What Else Besides Corn Pops, and How?

How does popcorn pop? Are there any other foods that pop?

As the Industrial Revolution taught us, steam is powerful stuff. Inside the thick hull of a popcorn kernel is a jumble of proteins and starches called the endosperm, which also contains water. As you heat the kernels, that moisture turns to steam and the starch begins to “melt” into a goopy liquid, says Wendy Boersema Rappel of the Popcorn Board. The pressure builds and the steam and starch get hotter until—at around 347 degrees Fahrenheit and 135 pounds per square inch (that’s almost three times the pressure of your car’s tires)—the hulls burst and the liquefied starch explodes and rapidly cools and hardens, becoming what we recognize as popcorn.

There are actually two different popcorn shapes, each produced by different varieties of corn. Butterfly kernels are the familiar random pointy shapes you find at the movie theater and in microwaveable brands. Mushroom kernels are nearly round when popped and are more durable and better at holding seasonings. That’s why they’re often used in packaged prepopped corn, like cheese popcorn sold in vending machines.

Popcorn is only one of several types of corn. Not all corn can pop. The other three familiar types—sweet, the kind we eat on the cob; dent, the kind used for animal feed and in processed foods; and flint, the decorative kind you see at Halloween and Thanksgiving—don’t have thick enough or strong enough hulls to contain the pressures necessary to liquefy the starch before bursting, Rappel says.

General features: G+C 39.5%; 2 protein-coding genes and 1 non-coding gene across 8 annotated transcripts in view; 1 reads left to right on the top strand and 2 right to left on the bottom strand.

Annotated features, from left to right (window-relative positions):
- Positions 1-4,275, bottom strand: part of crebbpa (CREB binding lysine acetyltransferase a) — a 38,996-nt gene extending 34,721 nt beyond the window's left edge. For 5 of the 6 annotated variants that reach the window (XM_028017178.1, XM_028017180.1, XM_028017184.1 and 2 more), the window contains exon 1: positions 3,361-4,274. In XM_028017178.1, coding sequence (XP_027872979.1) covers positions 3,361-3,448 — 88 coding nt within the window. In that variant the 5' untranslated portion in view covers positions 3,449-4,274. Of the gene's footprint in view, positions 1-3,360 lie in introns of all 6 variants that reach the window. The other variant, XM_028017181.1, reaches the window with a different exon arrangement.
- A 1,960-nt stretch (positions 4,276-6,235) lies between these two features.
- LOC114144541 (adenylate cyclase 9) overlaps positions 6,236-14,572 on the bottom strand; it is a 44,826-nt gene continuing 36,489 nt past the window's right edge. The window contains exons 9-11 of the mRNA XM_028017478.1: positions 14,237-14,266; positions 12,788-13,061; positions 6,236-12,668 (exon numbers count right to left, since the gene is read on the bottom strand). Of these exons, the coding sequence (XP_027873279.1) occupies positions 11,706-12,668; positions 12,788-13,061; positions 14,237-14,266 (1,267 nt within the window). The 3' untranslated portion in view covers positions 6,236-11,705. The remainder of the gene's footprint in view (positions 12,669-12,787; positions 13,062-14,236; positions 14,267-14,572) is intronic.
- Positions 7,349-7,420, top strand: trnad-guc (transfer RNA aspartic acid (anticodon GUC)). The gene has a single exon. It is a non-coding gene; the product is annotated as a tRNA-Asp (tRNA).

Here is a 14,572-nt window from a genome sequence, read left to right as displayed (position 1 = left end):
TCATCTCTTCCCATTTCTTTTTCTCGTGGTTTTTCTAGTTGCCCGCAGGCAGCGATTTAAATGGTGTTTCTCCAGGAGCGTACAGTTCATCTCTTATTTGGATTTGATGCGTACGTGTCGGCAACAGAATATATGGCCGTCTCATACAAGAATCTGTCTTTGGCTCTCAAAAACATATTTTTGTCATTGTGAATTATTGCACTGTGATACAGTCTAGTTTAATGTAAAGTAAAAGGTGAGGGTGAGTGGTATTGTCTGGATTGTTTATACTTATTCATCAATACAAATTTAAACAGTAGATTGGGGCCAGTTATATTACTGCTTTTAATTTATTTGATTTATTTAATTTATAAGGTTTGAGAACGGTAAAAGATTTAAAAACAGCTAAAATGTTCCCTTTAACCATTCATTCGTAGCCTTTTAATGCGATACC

There are a few other grains that can pop, however. Amaranth is a poppy-seed-size grain that you can find at health food stores and that made up an important part of the ancient Aztec diet. It pops just like popcorn and is mixed into a sweet syrup in a Mexican candy called alegría. It’s also possible to pop certain kinds of rice: essentially a homemade version of Rice Krispies cereal (although real Rice Krispies are puffed instead of popped, a similar process that involves heating rice or another grain under high pressure in what is essentially a gun barrel, then shooting it out to rapidly release the pressure).